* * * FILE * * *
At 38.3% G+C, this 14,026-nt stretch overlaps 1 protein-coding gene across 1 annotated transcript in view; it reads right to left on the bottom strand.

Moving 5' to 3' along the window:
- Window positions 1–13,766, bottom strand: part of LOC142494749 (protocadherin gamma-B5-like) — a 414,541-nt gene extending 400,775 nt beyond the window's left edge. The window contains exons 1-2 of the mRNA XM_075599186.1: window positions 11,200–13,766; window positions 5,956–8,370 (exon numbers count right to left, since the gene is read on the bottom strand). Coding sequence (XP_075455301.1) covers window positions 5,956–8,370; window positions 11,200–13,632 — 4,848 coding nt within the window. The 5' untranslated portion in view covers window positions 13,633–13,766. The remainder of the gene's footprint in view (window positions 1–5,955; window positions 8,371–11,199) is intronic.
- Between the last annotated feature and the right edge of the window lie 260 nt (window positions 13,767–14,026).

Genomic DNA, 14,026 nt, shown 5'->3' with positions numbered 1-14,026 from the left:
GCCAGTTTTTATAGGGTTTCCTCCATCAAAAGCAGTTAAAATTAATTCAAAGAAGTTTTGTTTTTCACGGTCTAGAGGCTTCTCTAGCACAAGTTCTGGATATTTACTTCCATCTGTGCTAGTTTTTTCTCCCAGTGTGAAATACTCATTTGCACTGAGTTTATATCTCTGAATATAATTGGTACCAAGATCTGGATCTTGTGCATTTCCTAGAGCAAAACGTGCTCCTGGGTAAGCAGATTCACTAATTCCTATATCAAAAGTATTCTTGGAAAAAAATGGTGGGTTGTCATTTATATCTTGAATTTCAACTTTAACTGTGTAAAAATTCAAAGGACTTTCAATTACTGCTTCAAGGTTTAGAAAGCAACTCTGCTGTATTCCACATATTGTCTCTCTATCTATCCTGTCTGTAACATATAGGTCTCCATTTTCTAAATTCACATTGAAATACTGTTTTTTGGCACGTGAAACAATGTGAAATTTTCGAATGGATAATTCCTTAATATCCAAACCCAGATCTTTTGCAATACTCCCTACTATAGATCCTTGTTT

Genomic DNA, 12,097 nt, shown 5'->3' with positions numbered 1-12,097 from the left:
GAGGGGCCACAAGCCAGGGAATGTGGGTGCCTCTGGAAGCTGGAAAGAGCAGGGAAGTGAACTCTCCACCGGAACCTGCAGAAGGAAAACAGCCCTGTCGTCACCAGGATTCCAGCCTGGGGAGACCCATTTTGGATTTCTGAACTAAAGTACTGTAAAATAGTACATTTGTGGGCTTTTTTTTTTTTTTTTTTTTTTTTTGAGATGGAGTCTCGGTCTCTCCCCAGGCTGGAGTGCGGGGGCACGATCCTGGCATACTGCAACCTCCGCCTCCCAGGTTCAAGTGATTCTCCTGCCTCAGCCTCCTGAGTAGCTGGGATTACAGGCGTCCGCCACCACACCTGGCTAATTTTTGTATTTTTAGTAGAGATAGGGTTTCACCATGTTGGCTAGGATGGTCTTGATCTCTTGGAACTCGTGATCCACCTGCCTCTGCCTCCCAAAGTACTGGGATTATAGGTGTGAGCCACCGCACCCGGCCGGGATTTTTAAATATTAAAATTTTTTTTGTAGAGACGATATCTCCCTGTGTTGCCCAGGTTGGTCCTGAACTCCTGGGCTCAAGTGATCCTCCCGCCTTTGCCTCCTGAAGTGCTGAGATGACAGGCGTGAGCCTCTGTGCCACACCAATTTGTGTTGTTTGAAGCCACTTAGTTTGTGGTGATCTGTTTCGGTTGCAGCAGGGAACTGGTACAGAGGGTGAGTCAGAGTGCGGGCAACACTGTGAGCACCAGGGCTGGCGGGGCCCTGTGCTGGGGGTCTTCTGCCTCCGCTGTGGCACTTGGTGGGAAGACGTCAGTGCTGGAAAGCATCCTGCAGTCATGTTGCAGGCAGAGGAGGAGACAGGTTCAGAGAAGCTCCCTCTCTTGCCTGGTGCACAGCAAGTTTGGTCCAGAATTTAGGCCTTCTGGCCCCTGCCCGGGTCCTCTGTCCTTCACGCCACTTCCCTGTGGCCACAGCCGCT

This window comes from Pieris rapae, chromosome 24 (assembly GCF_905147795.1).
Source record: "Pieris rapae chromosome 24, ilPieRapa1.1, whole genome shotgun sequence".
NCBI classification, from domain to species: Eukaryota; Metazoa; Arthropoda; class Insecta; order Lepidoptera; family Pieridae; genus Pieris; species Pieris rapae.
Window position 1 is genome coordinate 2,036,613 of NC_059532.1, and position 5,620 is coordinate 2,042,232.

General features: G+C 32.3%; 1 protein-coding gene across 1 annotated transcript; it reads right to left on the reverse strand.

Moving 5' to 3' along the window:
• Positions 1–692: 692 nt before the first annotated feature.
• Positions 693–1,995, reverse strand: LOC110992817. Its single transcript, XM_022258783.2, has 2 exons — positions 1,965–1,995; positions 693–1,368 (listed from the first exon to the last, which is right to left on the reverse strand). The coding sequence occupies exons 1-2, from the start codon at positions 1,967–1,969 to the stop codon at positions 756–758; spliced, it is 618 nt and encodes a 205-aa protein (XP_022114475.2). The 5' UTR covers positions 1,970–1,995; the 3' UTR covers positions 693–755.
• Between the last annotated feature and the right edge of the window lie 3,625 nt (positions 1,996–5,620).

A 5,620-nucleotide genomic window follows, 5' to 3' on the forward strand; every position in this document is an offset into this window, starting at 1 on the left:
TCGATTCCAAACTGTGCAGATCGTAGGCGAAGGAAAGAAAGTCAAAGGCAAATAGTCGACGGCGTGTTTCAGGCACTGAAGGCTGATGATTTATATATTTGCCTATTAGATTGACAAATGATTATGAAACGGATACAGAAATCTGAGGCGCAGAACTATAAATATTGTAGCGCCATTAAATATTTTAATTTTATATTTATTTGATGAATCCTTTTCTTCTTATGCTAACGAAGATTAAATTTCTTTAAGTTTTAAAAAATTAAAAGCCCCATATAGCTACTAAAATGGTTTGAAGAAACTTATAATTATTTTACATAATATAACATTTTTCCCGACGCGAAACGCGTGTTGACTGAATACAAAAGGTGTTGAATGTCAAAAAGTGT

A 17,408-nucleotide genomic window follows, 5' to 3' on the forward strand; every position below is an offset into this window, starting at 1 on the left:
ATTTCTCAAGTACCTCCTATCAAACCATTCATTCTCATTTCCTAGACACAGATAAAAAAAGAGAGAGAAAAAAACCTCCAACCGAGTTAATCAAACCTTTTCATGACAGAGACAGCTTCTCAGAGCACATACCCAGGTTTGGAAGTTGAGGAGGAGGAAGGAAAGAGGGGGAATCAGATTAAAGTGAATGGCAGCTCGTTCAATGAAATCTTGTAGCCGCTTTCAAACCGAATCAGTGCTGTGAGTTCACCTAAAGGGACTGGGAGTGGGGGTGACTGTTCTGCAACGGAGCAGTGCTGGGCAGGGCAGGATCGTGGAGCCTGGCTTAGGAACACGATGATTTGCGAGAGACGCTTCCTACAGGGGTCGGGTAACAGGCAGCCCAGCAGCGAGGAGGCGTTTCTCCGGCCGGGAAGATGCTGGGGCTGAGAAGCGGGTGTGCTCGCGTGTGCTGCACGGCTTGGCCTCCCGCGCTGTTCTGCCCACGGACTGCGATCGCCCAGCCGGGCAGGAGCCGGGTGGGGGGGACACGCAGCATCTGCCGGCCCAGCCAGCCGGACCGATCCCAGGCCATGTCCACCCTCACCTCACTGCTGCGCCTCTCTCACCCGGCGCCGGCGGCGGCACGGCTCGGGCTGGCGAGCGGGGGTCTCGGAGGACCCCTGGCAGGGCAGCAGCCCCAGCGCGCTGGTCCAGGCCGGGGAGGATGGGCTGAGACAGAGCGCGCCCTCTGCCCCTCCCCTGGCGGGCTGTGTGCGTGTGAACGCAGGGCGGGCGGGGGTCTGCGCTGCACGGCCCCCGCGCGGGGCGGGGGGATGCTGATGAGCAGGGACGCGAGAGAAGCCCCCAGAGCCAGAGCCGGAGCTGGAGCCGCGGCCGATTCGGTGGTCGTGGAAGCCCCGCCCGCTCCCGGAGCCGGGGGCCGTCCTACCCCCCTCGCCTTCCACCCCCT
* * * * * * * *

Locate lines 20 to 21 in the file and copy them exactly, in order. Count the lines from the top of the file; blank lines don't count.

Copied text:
A 17,408-nucleotide genomic window follows, 5' to 3' on the forward strand; every position below is an offset into this window, starting at 1 on the left:
ATTTCTCAAGTACCTCCTATCAAACCATTCATTCTCATTTCCTAGACACAGATAAAAAAAGAGAGAGAAAAAAACCTCCAACCGAGTTAATCAAACCTTTTCATGACAGAGACAGCTTCTCAGAGCACATACCCAGGTTTGGAAGTTGAGGAGGAGGAAGGAAAGAGGGGGAATCAGATTAAAGTGAATGGCAGCTCGTTCAATGAAATCTTGTAGCCGCTTTCAAACCGAATCAGTGCTGTGAGTTCACCTAAAGGGACTGGGAGTGGGGGTGACTGTTCTGCAACGGAGCAGTGCTGGGCAGGGCAGGATCGTGGAGCCTGGCTTAGGAACACGATGATTTGCGAGAGACGCTTCCTACAGGGGTCGGGTAACAGGCAGCCCAGCAGCGAGGAGGCGTTTCTCCGGCCGGGAAGATGCTGGGGCTGAGAAGCGGGTGTGCTCGCGTGTGCTGCACGGCTTGGCCTCCCGCGCTGTTCTGCCCACGGACTGCGATCGCCCAGCCGGGCAGGAGCCGGGTGGGGGGGACACGCAGCATCTGCCGGCCCAGCCAGCCGGACCGATCCCAGGCCATGTCCACCCTCACCTCACTGCTGCGCCTCTCTCACCCGGCGCCGGCGGCGGCACGGCTCGGGCTGGCGAGCGGGGGTCTCGGAGGACCCCTGGCAGGGCAGCAGCCCCAGCGCGCTGGTCCAGGCCGGGGAGGATGGGCTGAGACAGAGCGCGCCCTCTGCCCCTCCCCTGGCGGGCTGTGTGCGTGTGAACGCAGGGCGGGCGGGGGTCTGCGCTGCACGGCCCCCGCGCGGGGCGGGGGGATGCTGATGAGCAGGGACGCGAGAGAAGCCCCCAGAGCCAGAGCCGGAGCTGGAGCCGCGGCCGATTCGGTGGTCGTGGAAGCCCCGCCCGCTCCCGGAGCCGGGGGCCGTCCTACCCCCCTCGCCTTCCACCCCCT